Next, click on the "Search" button. Enter "Main" in the text area. In the resulting list, select "Main – org.apache.felix.main". Below the list, you should see: "org.apache.felix.main /Felix/bin/felix.jar". The resulting windows must be similar as the Figure 11.
Figure 12: Choose to "good" main class
At that moment, clicks on the "Ok" button. You come back to the Run configuration windows. Apply the configuration ("Apply" button). And click on the "Run" button (Figure 13).
Figure 13: The Felix run configuration can be launched
Note: Newest Felix versions require to set the felix.config.properties property. To achieve this, go in the 'arguments' tab and add the following VM arguments:
Once launched, you should see in the Eclipse console view:
Figure 14: Endly Felix inside Eclipse!
You can use the console as the "normal" Felix console. In fact it is the normal Felix console in color. Enter a profile name as "integration_test" and then use the console normally (Figure 15).
To stop Felix, either type shutdown in the console, either clicks on the red square ("terminate") in the console toolbar.
Figure 15: Use the Felix console normally
Once the run configuration for Felix is created (and launched a first time), you can launch Felix directly by clicking on the Run icon and by choosing Felix (Figure 16). Moreover, you can use Eclipse debugging features by launching Felix in debug mode. To achieve this, click on the debug icon and then choose Felix (Figure 17).
Note: You can launch Felix in profiling mode too, if you have installed TPTP.
Figure 16: Launching directly Felix from the icon bar
Figure 17: Launch Felix in debug mode
Obviously, you can modify the Felix configuration. The Felix configuration file is in the conf folder (config.properties). This section presents briefly two modifications. To go further, look at the Felix documentation.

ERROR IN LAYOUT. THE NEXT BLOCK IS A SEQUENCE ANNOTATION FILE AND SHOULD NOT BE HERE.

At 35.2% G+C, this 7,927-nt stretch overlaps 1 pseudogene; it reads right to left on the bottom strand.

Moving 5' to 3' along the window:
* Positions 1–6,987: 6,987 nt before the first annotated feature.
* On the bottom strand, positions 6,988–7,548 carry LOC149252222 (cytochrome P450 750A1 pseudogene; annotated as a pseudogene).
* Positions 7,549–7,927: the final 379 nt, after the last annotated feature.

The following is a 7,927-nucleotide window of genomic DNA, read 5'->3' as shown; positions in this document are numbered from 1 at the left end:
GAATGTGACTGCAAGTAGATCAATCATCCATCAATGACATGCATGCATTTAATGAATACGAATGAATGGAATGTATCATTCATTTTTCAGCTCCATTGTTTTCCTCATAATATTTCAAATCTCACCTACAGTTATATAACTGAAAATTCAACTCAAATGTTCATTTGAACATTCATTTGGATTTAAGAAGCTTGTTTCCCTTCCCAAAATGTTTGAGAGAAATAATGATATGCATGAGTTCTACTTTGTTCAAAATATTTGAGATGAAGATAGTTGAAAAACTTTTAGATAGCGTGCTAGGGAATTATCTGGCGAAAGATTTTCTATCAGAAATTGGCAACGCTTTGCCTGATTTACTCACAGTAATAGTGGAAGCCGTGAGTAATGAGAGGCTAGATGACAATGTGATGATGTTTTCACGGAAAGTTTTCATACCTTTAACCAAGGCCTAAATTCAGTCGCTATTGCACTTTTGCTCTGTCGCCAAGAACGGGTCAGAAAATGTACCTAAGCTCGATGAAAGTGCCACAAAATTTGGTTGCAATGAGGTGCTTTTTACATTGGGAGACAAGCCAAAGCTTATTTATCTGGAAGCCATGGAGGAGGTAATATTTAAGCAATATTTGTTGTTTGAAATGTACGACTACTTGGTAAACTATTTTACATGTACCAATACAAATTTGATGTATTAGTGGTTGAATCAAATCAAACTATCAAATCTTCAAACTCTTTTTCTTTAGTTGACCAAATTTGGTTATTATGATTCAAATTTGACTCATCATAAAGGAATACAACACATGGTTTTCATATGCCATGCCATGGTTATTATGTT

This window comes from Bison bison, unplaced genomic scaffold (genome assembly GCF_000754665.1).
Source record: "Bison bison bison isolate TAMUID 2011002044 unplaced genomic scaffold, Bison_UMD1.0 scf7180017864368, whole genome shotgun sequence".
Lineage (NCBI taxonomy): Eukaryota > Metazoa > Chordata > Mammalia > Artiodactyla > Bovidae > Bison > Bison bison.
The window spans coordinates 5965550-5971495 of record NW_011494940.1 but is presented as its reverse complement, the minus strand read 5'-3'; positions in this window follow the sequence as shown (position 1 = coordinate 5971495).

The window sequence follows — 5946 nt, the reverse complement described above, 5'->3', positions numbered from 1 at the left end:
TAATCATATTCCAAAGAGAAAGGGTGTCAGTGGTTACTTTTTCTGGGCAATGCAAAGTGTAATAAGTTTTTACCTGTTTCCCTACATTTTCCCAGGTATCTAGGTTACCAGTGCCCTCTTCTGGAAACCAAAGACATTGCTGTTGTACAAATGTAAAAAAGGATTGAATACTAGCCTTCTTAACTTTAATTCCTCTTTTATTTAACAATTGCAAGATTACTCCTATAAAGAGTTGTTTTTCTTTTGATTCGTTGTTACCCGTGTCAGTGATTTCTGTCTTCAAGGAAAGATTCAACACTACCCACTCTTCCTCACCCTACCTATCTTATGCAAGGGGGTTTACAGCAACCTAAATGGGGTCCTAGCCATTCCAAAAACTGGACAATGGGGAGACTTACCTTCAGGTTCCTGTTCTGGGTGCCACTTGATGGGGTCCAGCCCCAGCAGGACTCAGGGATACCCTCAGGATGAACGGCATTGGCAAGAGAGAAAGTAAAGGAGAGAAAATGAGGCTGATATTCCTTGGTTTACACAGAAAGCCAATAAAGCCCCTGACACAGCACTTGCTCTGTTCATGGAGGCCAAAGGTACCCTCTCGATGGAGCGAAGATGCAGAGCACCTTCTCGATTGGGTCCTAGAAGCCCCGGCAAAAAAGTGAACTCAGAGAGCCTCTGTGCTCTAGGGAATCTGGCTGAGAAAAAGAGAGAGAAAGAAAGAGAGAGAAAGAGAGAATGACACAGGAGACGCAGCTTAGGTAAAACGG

Felix store profiles and deployed bundle inside a cache. Normally this cache is located at_$user_home/.felix._ It is possible to change this location in order to clean it quickly.
Open the configuration file. Then, add a new line with felix.cache.dir=cache (Figure 18). Now, when you will start Felix, it will create a newcache folder (in your project)(Figure 19). All profiles will be stored in. To clean your cache, just delete the cache directory.
Note: refresh your project; else the folder does not appear.
Figure 18: Customize the Felix cache location
Figure 19: The Felix cache inside your project
Often, you want that Felix deploy automatically some bundles. By modifying the felix.auto.start.1 (or 2), it is possible to configure which bundle will be deployed at startup.
To achieve this, open the configuration file and add your needed bundle path to the felix.auto.start.1 property (Figure 20). Be careful to the / in your path, to the \ at the end of the line, and to leave a space to the beginning of a new line.
Figure 20: Add auto-started bundles
Now that we are able to launch Felix as a Java Application, we can use the debugging and profiling features of Eclipse. To debug bundles, create a new project for your bundle. Then develop your bundle normally. Afterward, compile / package your bundle to obtain the bundle Jar file. You can use Eclipse PDE, Maven, BND, iPOJO, etc... to package your bundle.
To debug, your code, first place a breakpoint inside your code. Launch Felix in debug mode. Then deploy your bundle Jar file. When the execution reaches the breakpoint, Eclipse opens the debug perspective. You can use all debugging features normally.
This document has presented how-to integrate Felix inside Eclipse. For any questions or feedback, subscribe to the Felix users mailing list by sending a message to email@example.com; after subscribing, email questions or feedback to firstname.lastname@example.org.